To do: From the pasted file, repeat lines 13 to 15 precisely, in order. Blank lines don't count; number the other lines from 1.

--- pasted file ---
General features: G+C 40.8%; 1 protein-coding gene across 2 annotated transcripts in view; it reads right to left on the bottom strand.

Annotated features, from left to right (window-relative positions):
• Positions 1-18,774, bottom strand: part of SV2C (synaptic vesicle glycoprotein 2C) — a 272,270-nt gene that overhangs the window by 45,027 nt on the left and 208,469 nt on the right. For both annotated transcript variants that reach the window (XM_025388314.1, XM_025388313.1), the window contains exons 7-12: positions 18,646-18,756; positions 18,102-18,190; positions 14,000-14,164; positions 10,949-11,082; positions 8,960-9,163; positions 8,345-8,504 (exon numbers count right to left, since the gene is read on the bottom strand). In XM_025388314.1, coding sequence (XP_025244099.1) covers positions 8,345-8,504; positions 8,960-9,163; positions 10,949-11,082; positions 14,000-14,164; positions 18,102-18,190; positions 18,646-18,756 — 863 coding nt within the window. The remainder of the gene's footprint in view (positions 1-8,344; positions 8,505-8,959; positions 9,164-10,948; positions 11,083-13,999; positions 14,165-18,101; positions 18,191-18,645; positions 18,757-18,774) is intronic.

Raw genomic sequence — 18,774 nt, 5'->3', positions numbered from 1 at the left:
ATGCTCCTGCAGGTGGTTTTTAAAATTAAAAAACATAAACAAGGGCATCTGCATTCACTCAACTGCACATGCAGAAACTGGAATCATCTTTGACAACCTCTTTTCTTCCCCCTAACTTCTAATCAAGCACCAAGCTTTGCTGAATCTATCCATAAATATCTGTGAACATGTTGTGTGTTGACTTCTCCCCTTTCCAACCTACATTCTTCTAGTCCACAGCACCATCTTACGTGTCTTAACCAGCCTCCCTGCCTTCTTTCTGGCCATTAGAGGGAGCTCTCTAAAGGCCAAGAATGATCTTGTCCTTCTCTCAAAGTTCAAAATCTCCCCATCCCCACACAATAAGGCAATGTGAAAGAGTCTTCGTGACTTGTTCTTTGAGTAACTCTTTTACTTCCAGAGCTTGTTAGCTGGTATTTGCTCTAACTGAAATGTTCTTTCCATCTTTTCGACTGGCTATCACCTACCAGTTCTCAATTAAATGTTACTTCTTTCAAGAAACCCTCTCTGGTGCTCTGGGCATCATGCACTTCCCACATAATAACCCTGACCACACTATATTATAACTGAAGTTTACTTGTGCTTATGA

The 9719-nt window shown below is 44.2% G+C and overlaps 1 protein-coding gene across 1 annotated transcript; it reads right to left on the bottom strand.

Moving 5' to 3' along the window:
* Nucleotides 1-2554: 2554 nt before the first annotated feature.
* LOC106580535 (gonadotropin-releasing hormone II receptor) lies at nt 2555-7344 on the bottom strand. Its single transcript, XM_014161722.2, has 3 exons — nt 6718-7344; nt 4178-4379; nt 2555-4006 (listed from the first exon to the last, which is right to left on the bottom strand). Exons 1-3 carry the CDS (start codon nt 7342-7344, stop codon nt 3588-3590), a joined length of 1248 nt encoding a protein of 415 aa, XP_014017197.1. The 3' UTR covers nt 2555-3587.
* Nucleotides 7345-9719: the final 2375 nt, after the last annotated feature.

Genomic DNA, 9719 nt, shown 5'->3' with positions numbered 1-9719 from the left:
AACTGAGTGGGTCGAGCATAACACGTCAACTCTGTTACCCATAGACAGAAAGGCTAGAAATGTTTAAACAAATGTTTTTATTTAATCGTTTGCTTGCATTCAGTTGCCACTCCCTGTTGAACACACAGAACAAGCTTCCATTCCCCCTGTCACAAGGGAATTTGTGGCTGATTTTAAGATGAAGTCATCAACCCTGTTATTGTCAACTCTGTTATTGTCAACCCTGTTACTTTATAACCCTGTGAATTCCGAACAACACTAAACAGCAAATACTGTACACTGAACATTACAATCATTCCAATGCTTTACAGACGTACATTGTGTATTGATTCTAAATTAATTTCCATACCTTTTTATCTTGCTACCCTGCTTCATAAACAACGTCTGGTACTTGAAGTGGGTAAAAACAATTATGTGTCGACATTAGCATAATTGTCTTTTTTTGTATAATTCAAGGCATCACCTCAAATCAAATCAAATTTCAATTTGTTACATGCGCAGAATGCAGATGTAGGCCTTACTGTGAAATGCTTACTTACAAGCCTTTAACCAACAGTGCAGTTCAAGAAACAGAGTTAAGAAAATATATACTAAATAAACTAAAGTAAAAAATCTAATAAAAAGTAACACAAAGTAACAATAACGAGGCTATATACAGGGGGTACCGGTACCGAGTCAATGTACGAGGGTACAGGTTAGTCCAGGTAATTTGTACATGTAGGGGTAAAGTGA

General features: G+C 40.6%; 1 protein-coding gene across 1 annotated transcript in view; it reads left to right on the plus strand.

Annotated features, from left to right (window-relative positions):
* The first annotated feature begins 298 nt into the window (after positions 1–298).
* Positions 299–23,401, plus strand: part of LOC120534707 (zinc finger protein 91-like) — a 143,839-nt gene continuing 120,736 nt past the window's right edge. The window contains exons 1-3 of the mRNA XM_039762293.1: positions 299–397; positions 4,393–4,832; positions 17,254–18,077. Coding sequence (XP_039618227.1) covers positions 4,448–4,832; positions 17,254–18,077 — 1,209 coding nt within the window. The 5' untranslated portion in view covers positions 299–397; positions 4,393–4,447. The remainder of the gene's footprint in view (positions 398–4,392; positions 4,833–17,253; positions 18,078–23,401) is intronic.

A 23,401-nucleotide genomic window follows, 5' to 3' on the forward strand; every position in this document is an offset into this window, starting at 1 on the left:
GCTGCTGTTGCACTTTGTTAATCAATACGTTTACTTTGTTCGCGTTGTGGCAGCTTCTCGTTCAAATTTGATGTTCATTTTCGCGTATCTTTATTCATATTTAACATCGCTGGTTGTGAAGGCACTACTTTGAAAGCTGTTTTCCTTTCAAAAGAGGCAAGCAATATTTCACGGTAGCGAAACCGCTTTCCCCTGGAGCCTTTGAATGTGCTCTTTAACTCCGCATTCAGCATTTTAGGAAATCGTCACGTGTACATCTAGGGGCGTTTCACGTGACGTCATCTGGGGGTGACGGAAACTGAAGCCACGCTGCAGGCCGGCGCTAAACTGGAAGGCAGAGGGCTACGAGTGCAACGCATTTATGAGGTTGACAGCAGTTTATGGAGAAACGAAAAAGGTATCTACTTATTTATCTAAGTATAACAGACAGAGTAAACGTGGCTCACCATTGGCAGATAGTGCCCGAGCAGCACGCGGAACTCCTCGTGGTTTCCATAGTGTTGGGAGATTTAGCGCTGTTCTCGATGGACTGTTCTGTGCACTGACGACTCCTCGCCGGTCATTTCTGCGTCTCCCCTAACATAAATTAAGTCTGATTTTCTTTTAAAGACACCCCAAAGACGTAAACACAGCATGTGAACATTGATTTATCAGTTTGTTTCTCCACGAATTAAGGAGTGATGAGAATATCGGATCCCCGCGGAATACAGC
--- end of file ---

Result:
General features: G+C 40.6%; 1 protein-coding gene across 1 annotated transcript in view; it reads left to right on the plus strand.

Annotated features, from left to right (window-relative positions):
* The first annotated feature begins 298 nt into the window (after positions 1–298).